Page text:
Friday, May 25, 2012

May 27, 2012: Pentecost

Click to hear Audio Homily

One day this week as I was leaving the Ascension office for the day, two young couples approached me and asked if the church was open. They were travelers from Vienna, Austria and as they were passing through our quaint town, they saw the huge steeple and had to stop by. When we entered the church for an impromptu tour, they exclaimed, “wow!” and they were mesmerized by the expansive and beautiful space. I wondered if they attended church as I remembered that Cardinal Schonborn of Vienna said that barely 15% of Catholics in Europe attend church. I was impressed that the beauty of the church attracted these young people to stop for a visit and that they were touched deeply by the experience. I pray that they realize that the expansive and beautiful space of this temple of God is a reflection of what their soul is like.  How many of us understand that our soul is the temple of the Living God, the Holy Spirit, and that God dwells in our hearts, always, even when we do not respond to Heavenly Father’s love?

Sometimes we realize who we are and what we have through a negative experience. A few days ago, I was called to the parish jail because two young ladies wanted a priest to hear their confessions. As I was waiting near the visiting area for entry into the main prison, I noticed a curious sight. There were two visitation rooms, one where the inmate could visit through a window using a telephone handset, and another room where the inmate could speak through a computer monitor much like Skype video chatting. I could tell by the facial expressions that the inmates cherished the time they had to speak with their loved one; however, they had to be separated by a barrier. Although the family members missed them dearly, they knew that their loved one in jail needed that time to come to realize the seriousness of their lifestyle and choices. Somehow the small, tight, stale, and musty concrete rooms inhabited by angry, resentful, and unforgiving people have a way of convincing inmates that they don’t belong there and that they were made for something greater.
As I was listening to the two young ladies and their confession, I noticed something different. They did not speak as though they were imprisoned in some awful place. They spoke of their daily scripture reading and prayer with their prayer group, and how they encouraged one another. They spoke about their desire for true peace in their heart, both desiring to make amends for hurts that they’ve caused, and wanting their life to be a life dedicated to God. I could sense that something was bubbling up in their hearts. Something unseen was moving them.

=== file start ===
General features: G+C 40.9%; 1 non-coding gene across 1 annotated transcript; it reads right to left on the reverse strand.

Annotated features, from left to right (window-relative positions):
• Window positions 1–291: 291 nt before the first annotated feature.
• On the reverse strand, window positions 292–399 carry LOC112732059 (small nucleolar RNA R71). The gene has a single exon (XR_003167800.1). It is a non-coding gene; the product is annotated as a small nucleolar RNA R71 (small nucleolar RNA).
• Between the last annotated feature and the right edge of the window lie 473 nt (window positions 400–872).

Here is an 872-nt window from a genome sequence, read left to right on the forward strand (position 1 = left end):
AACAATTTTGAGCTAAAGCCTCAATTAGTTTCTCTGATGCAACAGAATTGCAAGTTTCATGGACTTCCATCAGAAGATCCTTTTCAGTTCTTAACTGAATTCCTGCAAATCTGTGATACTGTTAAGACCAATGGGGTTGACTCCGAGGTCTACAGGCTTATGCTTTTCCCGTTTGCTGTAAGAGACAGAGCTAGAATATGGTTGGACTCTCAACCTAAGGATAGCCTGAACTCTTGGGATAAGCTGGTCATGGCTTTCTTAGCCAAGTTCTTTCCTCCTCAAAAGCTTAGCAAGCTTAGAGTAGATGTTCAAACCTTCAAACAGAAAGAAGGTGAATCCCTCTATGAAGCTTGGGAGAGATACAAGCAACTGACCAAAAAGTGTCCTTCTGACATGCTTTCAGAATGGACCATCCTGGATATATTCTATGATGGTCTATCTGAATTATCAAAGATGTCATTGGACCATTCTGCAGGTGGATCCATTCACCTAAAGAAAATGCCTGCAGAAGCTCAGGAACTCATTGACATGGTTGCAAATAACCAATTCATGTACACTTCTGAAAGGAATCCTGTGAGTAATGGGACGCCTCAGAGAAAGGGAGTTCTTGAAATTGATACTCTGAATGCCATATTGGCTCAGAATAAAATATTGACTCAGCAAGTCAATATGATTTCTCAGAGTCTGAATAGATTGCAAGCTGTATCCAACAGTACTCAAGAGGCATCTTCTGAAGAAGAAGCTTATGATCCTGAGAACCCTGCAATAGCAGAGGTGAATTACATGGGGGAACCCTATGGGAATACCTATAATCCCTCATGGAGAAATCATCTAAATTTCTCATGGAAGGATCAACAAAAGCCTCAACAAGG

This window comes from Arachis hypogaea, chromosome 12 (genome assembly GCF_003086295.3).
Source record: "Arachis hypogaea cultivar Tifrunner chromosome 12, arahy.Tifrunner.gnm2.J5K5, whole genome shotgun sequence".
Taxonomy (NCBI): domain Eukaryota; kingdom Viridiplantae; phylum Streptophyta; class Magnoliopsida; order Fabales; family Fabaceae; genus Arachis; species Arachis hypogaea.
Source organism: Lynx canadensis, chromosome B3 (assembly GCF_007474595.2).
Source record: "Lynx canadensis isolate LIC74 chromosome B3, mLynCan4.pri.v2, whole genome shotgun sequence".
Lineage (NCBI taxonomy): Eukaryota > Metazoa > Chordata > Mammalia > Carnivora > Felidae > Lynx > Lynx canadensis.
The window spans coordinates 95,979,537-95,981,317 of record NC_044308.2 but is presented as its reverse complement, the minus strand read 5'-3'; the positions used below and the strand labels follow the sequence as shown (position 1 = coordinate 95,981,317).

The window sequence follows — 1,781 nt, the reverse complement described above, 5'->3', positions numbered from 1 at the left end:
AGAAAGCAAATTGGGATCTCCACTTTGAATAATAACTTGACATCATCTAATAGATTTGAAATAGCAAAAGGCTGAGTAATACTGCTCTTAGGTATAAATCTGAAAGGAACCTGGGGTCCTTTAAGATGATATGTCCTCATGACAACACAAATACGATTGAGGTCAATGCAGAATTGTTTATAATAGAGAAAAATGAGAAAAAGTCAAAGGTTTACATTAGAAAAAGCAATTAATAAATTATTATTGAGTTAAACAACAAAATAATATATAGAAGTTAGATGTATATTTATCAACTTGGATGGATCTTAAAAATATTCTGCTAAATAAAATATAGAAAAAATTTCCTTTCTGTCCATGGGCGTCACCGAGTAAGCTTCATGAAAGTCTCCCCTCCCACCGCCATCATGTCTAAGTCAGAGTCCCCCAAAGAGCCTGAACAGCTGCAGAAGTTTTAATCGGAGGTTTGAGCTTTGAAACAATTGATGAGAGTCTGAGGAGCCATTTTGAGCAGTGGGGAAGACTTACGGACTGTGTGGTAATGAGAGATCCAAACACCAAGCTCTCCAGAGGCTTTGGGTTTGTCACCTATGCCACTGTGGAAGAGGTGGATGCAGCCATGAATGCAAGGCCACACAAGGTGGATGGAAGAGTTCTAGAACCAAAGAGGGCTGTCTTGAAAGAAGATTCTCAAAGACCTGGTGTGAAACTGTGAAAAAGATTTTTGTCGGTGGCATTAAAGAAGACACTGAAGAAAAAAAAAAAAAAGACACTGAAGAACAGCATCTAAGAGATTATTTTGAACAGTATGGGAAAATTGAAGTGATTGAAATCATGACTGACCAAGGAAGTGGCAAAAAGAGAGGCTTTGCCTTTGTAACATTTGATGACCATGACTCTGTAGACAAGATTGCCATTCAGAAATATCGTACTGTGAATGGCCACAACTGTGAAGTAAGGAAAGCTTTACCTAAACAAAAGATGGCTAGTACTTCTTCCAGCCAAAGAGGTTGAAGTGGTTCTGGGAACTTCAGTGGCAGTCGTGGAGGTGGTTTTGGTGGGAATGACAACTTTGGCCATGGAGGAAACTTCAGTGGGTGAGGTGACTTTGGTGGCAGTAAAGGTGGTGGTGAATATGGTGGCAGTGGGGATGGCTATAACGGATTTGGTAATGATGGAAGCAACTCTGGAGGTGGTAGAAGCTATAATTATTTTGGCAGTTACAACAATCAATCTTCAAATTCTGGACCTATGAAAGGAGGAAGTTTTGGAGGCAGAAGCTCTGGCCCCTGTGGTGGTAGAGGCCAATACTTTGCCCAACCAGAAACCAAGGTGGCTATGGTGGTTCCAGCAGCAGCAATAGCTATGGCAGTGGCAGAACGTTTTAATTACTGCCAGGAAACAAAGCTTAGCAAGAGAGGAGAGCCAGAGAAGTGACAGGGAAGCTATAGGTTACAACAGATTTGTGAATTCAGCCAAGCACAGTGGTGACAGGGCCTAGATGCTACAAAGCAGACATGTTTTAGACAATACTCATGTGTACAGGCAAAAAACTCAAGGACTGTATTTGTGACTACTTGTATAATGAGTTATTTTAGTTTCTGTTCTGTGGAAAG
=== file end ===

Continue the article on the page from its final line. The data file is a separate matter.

In today’s Gospel, we hear again about an evening of the first week of the Resurrection, when the disciples were in a place not too different from the Ascension parish jail. The doors were locked, and the disciples were further imprisoned by the fear they had for their lives. Jesus came and stood in their midst and said, “Peace be with you.” Then he breathed on them and said, “Receive the Holy Spirit. Whose sins you forgive are forgiven them, and whose sins you retain are retained.” Something unseen began to move the disciples, to open wide the doors, to preach boldly, and to affect change in other people’s lives. That’s what happens when we begin to be guided by the Holy Spirit.
Was the Holy Spirit given to only a select, privileged few? Is this transformation possible only for those who are the spiritual giants? No. Each of us received this Holy Spirit when we were baptized, and this Spirit dwells in us even when we do not respond to the Heavenly Father’s love. We experience true peace when we allow the Holy Spirit to enliven us and guide our lives. How do we allow the Holy Spirit to guide us? A prayer from St. Francis of Assisi teaches us how to do exactly that!
Lord, make me a channel of thy peace.
That where there is hatred I may bring love,
That where there is wrong, I may bring the spirit of forgiveness,
That where there is discord, I may bring harmony,
That where there is error I may bring truth,
That where there is doubt I may bring faith,
That where there is despair I may bring hope,
That where there are shadows I may bring light,
That where there is sadness I may bring joy.
Lord, grant that I may seek rather to comfort than to be comforted,
To understand than to be understood,
To love than to be loved.
For it is by forgetting self that one finds.
It is by forgiving that one is forgiven,
it is by dying that one awakens to eternal life.